NMIS undertakes a wide range of projects with the whisky industry.

“We recently created a simulation of a production line at a cooperage, so that we could identify bottlenecks and find solutions to improve the process,” explained Mr Millar.

“We also recently collected and analysed data from a bottling plant, which helped the company to reduce waste and increase consistency.”

NMIS is also working with R&B Distillers on a knowledge transfer partnership to turn waste into energy, and with another distiller to develop a system to spot when metal hoops have been placed in the wrong spots around casks.

Grain merchants and other whisky industry suppliers are now looking at ways to use robots.

Lorenzo Conti came up with the idea for Crover, the world’s first “granular” drone, while working on his doctorate at Edinburgh University.

Crover is a robotic device that can navigate through materials including grains, sands, and chemical powders.

“I was working with granular materials that act like a bulk – a bit like a big grown-up version of a ball pit, with particles that are either in contact or not,” explained Mr Conti.

He developed his idea for Crover, which is also the name of his company, with help from the university’s Edinburgh Innovations business creation team.

The innovative drone went on to win a series of competitions, including a KickStart Award from Converge in 2018.

Run annually, the Converge initiative gives staff, students and recent graduates from Scotland’s universities the training and support they need to start their own businesses.

Lorenzo Conti, managing director, Crover, with his Converge award. Image: Converge

Crover’s team is moving into the new National Robotarium facility at Heriot-Watt University in Edinburgh.

Mr Conti said the new site exceeded expectations.

He added: “The facility has the space we need for our machinery and environmental testing chambers, and we’ve started to make connections with researchers and other businesses, which is already exposing us to new opportunities.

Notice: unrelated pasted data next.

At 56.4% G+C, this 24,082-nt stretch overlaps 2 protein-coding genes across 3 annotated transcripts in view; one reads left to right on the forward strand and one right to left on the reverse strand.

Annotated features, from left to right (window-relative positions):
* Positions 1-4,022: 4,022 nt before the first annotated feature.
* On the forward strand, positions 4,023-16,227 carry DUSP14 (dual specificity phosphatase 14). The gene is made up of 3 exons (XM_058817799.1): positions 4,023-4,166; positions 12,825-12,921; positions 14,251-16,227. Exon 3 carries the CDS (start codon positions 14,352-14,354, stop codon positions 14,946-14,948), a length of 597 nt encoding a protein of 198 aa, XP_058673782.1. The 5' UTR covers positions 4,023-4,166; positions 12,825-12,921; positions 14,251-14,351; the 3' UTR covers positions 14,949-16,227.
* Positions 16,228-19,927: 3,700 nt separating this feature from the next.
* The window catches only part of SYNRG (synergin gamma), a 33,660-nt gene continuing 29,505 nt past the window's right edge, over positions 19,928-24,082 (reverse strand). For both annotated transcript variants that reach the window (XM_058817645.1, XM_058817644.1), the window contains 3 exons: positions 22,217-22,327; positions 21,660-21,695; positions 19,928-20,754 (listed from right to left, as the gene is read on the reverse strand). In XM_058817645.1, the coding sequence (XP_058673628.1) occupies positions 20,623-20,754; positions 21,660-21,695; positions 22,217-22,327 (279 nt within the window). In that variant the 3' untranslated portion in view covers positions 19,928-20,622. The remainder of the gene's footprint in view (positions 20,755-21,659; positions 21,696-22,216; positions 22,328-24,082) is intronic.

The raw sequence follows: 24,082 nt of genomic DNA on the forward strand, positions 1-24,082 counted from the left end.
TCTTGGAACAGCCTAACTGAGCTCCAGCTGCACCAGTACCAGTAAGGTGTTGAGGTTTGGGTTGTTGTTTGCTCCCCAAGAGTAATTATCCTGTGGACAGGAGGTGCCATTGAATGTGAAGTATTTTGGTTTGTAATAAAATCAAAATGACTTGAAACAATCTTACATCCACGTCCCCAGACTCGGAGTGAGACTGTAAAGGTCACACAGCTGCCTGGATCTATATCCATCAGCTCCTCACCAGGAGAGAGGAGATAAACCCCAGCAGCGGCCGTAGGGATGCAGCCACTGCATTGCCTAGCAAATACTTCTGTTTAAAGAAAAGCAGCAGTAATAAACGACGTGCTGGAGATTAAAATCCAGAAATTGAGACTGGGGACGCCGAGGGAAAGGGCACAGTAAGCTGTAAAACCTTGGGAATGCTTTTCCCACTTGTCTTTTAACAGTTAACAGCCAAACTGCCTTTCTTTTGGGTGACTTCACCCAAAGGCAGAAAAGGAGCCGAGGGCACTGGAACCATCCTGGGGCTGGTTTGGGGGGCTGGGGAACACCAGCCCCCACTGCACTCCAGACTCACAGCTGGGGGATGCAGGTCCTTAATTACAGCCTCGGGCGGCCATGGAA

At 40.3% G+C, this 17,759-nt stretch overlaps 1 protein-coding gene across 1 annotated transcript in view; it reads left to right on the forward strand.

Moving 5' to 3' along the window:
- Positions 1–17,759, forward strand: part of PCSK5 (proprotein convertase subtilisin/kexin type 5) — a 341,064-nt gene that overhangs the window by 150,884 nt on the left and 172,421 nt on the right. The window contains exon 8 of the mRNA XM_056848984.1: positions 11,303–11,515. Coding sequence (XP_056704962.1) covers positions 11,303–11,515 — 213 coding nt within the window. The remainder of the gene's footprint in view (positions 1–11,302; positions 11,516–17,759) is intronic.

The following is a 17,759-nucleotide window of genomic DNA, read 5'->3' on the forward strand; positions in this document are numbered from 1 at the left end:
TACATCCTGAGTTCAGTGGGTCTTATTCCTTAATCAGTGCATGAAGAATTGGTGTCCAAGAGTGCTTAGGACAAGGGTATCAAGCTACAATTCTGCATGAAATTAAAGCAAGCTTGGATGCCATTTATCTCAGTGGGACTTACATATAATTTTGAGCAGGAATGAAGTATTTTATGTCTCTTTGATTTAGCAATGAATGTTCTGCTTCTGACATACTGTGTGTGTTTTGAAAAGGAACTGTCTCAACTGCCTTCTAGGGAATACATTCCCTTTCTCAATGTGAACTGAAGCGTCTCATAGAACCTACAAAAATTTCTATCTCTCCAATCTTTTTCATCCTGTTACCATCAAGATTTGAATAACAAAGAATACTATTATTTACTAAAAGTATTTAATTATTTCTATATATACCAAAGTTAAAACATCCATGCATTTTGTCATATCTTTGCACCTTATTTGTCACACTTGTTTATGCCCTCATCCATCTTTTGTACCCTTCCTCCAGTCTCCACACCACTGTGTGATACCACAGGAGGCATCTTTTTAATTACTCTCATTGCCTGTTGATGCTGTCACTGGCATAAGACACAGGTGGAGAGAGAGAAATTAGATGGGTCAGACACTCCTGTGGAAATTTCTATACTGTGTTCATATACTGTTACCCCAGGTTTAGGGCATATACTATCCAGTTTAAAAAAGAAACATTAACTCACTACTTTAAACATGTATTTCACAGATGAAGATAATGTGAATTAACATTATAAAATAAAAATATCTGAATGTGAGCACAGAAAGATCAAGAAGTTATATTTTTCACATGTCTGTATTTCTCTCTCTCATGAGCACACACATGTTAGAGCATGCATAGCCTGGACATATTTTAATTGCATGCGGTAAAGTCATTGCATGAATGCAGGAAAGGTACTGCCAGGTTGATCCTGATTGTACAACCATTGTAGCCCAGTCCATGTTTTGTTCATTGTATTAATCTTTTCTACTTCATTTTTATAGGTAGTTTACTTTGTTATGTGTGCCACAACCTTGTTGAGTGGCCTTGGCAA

Updated version makes its debut

The company has already carried out pilot projects with businesses, including grain merchants in Scotland and Italy, and just launched a new and improved version of its device.

“Most of our partners want to measure temperature and moisture levels so that mould and insects can’t damage crops,” Mr Conti said.

He added: “Malted barley is interesting because you also don’t want it to get too dry or too cold.

“If it does, then it won’t be able to germinate and so can’t be used to make whisky.”

Whilst the process can be automated and controlled remotely, it removes the human touch from production.”

Bari Reid, director, Organic Architects.

Not everyone in the whisky-making business is convinced about robots though.

Bari Reid, director of Argyll-based distillery designer Organic Architects, said: “We are seeing a trend away from process automation in the industry.

“Whilst the process can be automated and controlled remotely, it removes the human touch from production.

“Whisky drinkers are more interested in how the luxury liquid they are drinking is produced.

“They prefer to drink a whisky that was crafted by hand not by a computer, and are more interested in whether it has a low-carbon footprint than whether it was created by using the latest tech.”

Bari Reid, director of Organic Architects, says most people prefer a whisky that is crafted by hand and not a computer. Image: Peter Ranscombe

The Macallan marketing director Glen Gribbon said: “We’ve done a huge amount of research across every aspect of maturation and especially how the spirit interacts with the casks.

“But, ultimately, The Macallan is created by hand. It is an art and takes people and time.

“The whisky-making team noses every single cask because there is no defined recipe, especially when you’re working with natural colour that comes only from the cask.

“Our investments are focused on ensuring quality and an increasing number of our bottles are hand-finished.”